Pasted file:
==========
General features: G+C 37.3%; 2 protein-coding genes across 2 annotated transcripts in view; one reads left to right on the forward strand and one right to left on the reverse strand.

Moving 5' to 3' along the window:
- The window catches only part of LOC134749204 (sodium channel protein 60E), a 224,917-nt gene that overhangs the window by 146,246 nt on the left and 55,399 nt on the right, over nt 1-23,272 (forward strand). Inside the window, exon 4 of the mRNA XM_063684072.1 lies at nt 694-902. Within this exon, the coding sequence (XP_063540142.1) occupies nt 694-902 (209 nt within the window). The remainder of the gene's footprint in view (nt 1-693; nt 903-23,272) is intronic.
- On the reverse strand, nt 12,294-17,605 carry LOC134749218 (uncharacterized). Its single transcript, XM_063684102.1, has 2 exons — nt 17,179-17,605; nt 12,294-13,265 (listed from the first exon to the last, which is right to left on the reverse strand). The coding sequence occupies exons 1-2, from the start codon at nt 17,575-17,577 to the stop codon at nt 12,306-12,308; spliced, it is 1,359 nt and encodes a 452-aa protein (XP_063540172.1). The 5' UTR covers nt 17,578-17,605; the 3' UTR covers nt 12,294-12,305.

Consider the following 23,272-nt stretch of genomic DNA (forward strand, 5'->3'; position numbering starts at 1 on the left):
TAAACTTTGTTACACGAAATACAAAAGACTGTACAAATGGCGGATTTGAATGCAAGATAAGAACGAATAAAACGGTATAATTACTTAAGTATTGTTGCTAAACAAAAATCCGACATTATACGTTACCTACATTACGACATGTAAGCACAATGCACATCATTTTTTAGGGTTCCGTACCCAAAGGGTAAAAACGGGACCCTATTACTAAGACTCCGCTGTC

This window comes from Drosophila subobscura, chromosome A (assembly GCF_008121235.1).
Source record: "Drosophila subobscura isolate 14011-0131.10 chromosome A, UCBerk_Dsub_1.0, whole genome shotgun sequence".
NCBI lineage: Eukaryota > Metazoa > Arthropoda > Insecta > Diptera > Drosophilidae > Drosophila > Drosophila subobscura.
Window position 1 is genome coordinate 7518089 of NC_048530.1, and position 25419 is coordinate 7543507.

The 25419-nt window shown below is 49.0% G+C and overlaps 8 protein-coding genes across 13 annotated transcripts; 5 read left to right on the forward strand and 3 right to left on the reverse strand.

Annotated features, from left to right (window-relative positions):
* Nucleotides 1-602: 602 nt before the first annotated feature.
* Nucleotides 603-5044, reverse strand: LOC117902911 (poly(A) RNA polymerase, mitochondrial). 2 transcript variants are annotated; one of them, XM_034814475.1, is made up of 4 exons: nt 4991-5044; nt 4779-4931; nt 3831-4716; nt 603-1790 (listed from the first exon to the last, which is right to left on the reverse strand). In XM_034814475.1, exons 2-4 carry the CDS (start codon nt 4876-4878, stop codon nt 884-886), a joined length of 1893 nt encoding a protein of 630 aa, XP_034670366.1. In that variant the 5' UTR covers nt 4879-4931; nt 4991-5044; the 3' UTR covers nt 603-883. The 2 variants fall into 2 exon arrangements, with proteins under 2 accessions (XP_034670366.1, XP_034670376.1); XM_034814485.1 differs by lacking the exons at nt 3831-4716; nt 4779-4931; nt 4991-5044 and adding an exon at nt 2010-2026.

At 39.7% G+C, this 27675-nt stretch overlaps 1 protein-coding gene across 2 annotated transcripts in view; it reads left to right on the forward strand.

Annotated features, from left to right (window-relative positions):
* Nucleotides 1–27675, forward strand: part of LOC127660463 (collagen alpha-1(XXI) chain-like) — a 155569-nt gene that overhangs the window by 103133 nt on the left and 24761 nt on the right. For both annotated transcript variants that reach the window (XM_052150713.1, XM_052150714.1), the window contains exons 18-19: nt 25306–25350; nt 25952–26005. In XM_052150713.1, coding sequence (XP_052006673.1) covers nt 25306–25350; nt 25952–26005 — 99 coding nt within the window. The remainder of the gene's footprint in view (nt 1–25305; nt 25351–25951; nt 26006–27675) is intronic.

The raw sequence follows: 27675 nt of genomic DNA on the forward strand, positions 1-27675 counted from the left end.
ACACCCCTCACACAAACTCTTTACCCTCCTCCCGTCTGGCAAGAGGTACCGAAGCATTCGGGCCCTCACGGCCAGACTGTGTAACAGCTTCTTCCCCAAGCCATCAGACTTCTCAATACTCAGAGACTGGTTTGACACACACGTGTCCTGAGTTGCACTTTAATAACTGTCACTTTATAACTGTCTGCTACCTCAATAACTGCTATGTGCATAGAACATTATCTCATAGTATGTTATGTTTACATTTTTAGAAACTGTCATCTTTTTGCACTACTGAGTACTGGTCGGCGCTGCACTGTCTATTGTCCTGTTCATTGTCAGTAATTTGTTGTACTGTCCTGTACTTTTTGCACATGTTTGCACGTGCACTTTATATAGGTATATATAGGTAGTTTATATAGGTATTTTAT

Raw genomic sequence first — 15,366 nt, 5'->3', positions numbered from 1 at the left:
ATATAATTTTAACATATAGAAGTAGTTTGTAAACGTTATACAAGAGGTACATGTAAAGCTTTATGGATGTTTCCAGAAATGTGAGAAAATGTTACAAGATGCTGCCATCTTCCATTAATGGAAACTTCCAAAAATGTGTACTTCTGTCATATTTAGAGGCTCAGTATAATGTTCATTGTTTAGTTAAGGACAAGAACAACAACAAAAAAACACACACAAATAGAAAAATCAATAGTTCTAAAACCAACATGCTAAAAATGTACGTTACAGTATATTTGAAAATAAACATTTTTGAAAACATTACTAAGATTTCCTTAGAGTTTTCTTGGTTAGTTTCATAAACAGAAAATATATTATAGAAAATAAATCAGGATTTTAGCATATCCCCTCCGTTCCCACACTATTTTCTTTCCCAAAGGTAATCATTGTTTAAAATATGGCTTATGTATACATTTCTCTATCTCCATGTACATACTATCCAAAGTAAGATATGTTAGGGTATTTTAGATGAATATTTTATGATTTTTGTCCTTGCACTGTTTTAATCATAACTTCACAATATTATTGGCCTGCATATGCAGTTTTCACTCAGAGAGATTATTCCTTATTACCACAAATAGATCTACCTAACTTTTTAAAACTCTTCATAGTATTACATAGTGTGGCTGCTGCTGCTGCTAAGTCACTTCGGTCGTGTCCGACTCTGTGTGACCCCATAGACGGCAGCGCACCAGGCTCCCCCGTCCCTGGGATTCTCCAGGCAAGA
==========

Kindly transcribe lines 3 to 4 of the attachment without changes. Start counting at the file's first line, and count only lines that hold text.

- The window catches only part of LOC134749204 (sodium channel protein 60E), a 224,917-nt gene that overhangs the window by 146,246 nt on the left and 55,399 nt on the right, over nt 1-23,272 (forward strand). Inside the window, exon 4 of the mRNA XM_063684072.1 lies at nt 694-902. Within this exon, the coding sequence (XP_063540142.1) occupies nt 694-902 (209 nt within the window). The remainder of the gene's footprint in view (nt 1-693; nt 903-23,272) is intronic.
- On the reverse strand, nt 12,294-17,605 carry LOC134749218 (uncharacterized). Its single transcript, XM_063684102.1, has 2 exons — nt 17,179-17,605; nt 12,294-13,265 (listed from the first exon to the last, which is right to left on the reverse strand). The coding sequence occupies exons 1-2, from the start codon at nt 17,575-17,577 to the stop codon at nt 12,306-12,308; spliced, it is 1,359 nt and encodes a 452-aa protein (XP_063540172.1). The 5' UTR covers nt 17,578-17,605; the 3' UTR covers nt 12,294-12,305.